Also, I have responded to the invitation (that we all have) to attend some of the services of the Jewish congregation, Tikkun Olam, who shares our worship space here at St. Ann’s. They’re most gracious and gave me copies of their service books. Let me share a few quotes from Gates of Prayer for Shabbat and Weekdays. “Pray as if everything depended on God; act as if everything depended on you.” “Who rise from prayer better persons, their prayer is answered.” And, I found this prayer;

“These quiet moments of Shabbat [i.e., Sabbath] open my soul. Blessed with another week of life, I give thanks to the One who creates and sustains me. For all the good I have known during the days that have passed, I am very grateful. I know that I have not always responded with my best effort, but often I did try. I have tried to give my family and friends love and devotion, and I pray that I may grow more loving as the years pass. Even as I regret my weaknesses, I rejoice in my accomplishments. Let these achievements, O God, lead to many others. May I be blessed on each Shabbat with the sense of having grown in goodness and compassion.”

 Rather than calling anything off, may we embrace our differences, see the blessings in them, and grow from them. May we love one another.

 To God be the glory.

Amen.

A reflection from The Rev. Lynn White, Priest Associate

Wonder

Look among the nations and see! Wonder and be astounded! For a work is being done in your days that you would not believe if you were told. (Hab.1:5)

How about you? How is your “wonder” vision and what is your vision quotient? Most of us are more inclined to see snow that needs to be plowed than wonder/marvel at the reality of each unique snowflake. We shudder at the cold and snow storm and forget to give thanks that it reveals the footprints of deer at the bird feeder in the night. We dig in deep to the humdrum and often miss the miraculous. 

I suggest that wonder is as common to our lives as breathing in and breathing out. However, like our breathing, we’re often unaware of wonder’s presence. I’ll give you some examples. I’m presently reading a book, Leaving Time by Jodi Picoult. I’m immersed in wonder as I’m discovering facts I didn’t know. I’ve learned that the leg muscles of a locust are a thousand times more powerful than the same weight of human muscle. I’ve learned that underneath the white fur of a polar bear their skin is black. I learned that a giraffe, whose spots are as individual as our fingerprints and snowflakes, has four stomachs.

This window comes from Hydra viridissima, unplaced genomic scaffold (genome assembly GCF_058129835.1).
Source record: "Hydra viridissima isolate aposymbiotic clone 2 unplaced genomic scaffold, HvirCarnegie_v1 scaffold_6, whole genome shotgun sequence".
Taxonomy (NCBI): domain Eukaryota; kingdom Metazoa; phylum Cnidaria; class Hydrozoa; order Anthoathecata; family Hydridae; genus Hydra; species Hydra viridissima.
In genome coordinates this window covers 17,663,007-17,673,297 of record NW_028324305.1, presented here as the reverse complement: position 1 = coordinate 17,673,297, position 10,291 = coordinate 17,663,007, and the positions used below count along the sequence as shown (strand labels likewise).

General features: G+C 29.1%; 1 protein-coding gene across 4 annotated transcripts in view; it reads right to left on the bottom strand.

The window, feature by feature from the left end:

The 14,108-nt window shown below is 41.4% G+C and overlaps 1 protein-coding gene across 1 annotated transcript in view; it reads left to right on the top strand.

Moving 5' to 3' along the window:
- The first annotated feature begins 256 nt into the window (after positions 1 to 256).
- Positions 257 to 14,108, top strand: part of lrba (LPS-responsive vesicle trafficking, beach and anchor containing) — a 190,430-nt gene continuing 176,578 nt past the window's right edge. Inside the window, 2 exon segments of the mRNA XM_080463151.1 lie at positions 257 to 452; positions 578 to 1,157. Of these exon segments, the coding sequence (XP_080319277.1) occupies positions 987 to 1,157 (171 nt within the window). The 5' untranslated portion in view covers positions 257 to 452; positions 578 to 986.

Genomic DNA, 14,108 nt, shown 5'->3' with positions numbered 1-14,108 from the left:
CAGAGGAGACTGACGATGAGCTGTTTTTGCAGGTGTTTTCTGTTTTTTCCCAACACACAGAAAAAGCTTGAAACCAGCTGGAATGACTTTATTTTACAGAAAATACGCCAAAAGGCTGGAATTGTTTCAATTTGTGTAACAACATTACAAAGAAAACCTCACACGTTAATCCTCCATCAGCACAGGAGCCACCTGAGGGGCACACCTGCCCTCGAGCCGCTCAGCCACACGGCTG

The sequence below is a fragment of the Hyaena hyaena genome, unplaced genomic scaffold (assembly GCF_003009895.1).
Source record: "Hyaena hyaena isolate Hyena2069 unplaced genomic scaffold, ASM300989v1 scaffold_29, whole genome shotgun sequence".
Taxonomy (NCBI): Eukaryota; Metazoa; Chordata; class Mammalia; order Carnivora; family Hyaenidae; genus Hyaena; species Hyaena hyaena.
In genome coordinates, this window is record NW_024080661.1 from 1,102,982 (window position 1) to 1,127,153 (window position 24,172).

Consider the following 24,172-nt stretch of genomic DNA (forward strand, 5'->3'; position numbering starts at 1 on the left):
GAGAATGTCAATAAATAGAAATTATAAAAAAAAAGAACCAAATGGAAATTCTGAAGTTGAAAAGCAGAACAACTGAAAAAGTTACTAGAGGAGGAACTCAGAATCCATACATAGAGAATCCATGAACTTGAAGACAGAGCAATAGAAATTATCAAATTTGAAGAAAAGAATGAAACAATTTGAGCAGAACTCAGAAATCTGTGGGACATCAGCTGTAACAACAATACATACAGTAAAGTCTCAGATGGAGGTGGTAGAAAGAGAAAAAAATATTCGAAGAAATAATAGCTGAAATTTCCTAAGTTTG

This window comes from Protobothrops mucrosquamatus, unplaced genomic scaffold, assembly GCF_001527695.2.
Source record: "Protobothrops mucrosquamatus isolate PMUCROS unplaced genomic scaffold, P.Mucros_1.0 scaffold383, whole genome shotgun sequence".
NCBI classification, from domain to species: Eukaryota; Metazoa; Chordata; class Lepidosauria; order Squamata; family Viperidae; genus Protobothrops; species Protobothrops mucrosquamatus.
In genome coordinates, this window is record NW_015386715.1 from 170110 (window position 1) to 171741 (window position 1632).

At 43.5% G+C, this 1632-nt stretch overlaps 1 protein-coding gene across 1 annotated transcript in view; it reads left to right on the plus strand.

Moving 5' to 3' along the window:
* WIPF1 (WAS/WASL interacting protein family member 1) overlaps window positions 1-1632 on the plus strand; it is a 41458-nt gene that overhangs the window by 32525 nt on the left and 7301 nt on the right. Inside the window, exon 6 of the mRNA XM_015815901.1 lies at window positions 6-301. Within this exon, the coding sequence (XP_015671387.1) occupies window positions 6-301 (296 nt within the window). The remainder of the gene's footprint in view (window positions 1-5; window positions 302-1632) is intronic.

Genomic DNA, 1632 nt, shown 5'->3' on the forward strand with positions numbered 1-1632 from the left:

On Monday, January 21st, we celebrated Martin Luther King Jr.’s Day and the wonder as well as the tragic quality of his life. It was a day to recall King’s life and words. King said wonderous and inspiring words like, “I have a dream that my four little children will one day live in a nation where they will not be judged by the color of their skin but by the content of their character.” And, “Love is the most durable power in the world.” King’s words cause us to catch our breath with wonder at their eloquence, insightfulness and truth, but years later, we’ve returned to simply breathing in and out, having lost some of the power and strength in them.

Nevertheless, the wonders continue. God continues God’s astounding work, hoping to stop us in our tracks, change our direction, and feed us in a new way. Just a week ago we were treated to a blood red moon. As I thought about the different words we use to describe the wonder of the God head, I thought about our Father, the Creator, who is always creating something new which to marvel and enjoy. I thought about Jesus, the Deliverer, whose mission is to deliver abundant forms of new life, and I thought about The Holy Spirit, the Sanctifier, who makes things holy. Might we become more aware of each breath, each moment, each feeling, each gift of love, and be astounded at all we have been given. You won’t believe all there is which you are offered that is wonderful and present for you to behold.

To God be the glory.

Amen